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Solving simultaneous algebra equations
Thank you for visiting our site! You landed on this page because you entered a search term similar to this:
simultaneous equation solver quadratic 3 unknowns, here's the result:
Usually there will be no set of
x_{i} which exactly satisfies (1).
Let us define an error vector e_{j} by
| |
(2) |
It simplifies the development to rewrite this equation as follows
(a trick I learned from John P. Berg).
| |
(3) |
We may abbreviate this equation as
| |
(4) |
where
B is the matrix containing
c and
a.
The
ith error may be written
as a dot product and either vector may be written as the column
Now we will minimize the sum squared error
E defined as
| |
(5) |
The summation may be brought inside the constants
| |
(6) |
The matrix in the center,
call it
r_{ij},
is symmetrical.
It is a positive (more strictly, nonnegative)
definite matrix because you will never be able
to find an
x for which
E is negative,
since
E is a sum of squared
e_{i}.
We find the
x with minimum
E by requiring
Notice that this will give us exactly one
equation for each unknown.
In order to clarify the presentation we will
specialize (6) to two unknowns.
| |
(7) |
Setting to zero the derivative with respect to
x_{1}, we get
| |
(8) |
Since
r_{ij} =
r_{ji},
both terms on the right are equal.
Thus (8) may be written
| |
(9) |
Likewise,
differentiating with respect to
x_{2} gives
| |
(10) |
Equations (9) and (10) may be combined
| |
(11) |
This form is two equations in two unknowns.
One might write it in the more conventional form
| |
(12) |
The matrix of (11) lacks
only a top row to be equal to the matrix
of (7).
To give it that row,
we may augment (11) by
| |
(13) |
where (13) may be regarded
as a definition of a new variable
v.
Putting (13) on top of (11) we get
| |
(14) |
The solution
x of (12)
or (14) is that set of
x_{k} for which
E is a minimum.
To get an interpretation of
v, we may
multiply both sides by
,
getting
| |
(15) |
Comparing (15) with (7),
we see that v is the minimum value of E.
Occasionally,
it is more convenient to have the essential equations in
partitioned matrix form.
In partitioned matrix form,
we have for the error (6)
| |
(16) |
The final equation (14) splits into
| |
(17) |
| (18) |
where (18) represents
simultaneous equations to be solved for
x.
Equation (18) is what you have to set up in a computer.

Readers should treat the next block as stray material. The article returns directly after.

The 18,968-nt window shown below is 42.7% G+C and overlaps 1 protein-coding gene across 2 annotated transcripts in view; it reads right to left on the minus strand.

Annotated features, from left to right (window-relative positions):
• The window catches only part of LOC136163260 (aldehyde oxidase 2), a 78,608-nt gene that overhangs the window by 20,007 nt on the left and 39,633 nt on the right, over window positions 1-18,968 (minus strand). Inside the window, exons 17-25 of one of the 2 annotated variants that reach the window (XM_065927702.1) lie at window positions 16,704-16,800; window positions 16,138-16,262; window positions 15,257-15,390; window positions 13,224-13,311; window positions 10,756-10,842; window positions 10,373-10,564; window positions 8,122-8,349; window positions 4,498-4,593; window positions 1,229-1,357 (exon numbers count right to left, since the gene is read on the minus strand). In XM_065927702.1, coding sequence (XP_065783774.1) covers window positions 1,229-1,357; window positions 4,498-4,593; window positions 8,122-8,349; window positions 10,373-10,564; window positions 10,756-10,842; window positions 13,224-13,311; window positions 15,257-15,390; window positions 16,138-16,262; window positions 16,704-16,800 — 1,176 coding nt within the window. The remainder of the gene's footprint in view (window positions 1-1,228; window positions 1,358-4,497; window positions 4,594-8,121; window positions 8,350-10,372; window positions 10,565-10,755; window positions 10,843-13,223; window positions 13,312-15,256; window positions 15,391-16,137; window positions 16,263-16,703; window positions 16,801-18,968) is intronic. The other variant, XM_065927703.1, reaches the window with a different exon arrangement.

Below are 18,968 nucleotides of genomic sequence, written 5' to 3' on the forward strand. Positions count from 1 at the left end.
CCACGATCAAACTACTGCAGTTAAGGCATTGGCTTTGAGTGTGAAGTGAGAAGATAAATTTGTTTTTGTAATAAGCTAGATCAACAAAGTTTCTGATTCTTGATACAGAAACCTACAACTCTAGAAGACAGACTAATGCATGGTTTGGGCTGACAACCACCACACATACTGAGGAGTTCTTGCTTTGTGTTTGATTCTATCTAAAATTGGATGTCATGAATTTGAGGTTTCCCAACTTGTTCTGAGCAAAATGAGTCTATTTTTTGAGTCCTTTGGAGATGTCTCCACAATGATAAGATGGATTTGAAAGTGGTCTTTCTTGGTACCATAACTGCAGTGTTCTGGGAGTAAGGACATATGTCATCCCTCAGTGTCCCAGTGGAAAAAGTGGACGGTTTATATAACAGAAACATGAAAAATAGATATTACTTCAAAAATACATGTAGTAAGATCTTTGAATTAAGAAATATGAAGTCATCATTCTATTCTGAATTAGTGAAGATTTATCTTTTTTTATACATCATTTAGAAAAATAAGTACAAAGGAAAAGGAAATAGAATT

It is easily remembered by a quick and dirty
(very dirty) derivation.
That is,
we began with the overdetermined equations
;premultiplying by
gives
which is (18).
In physical science applications,
the variable z_{j} is frequently a complex
variable, say z_{j} = x_{j} + iy_{j}.
It is always possible to go through the
foregoing analyses,
treating the problem as though x_{i} and y_{i} were
real independent variables.
There is a considerable gain in simplicity and a
saving in computational effort
by treating z_{j} as a single complex variable.
The error E may be regarded
as a function of either x_{j} and y_{j} or
z_{j} and .
In general but we will
treat the case N = 1 here
and leave the general case for the Exercises.
The minimum is found where
| |
(19) |
| (20) |
Multiplying (20) by
i
and adding and subtracting these equations,
we may express the minimum condition more simply as
| |
(21) |
| (22) |
However,
the usual case is that E is a positive real quadratic function of
z and and that
is merely the complex
conjugate of .
Then the two conditions
(21) and (22)
may be replaced by either one of them.
Usually,
when working with complex variables we are minimizing a positive
quadratic form like
| |
(23) |
where
^{*} denotes complex-conjugate transpose.
Now (22) gives
| |
(24) |
which is just the complex form of (18).
Let us consider an example.
Suppose a set of wave arrival times t_{i} is
measured at sensors located on the x axis at points x_{i}.
Suppose the wavefront is to be fitted to a
parabola .Here,
the x_{i} are knowns and a, b, and c are unknowns.
For each sensor i we have an equation
| |
(25) |
When
i has greater range than 3
we have more equations than unknowns.
In this example, (14) takes the form
| |
(26) |
This may be solved by standard methods for
a,
b, and
c.
The last three rows of (26) may be written
| |
(27) |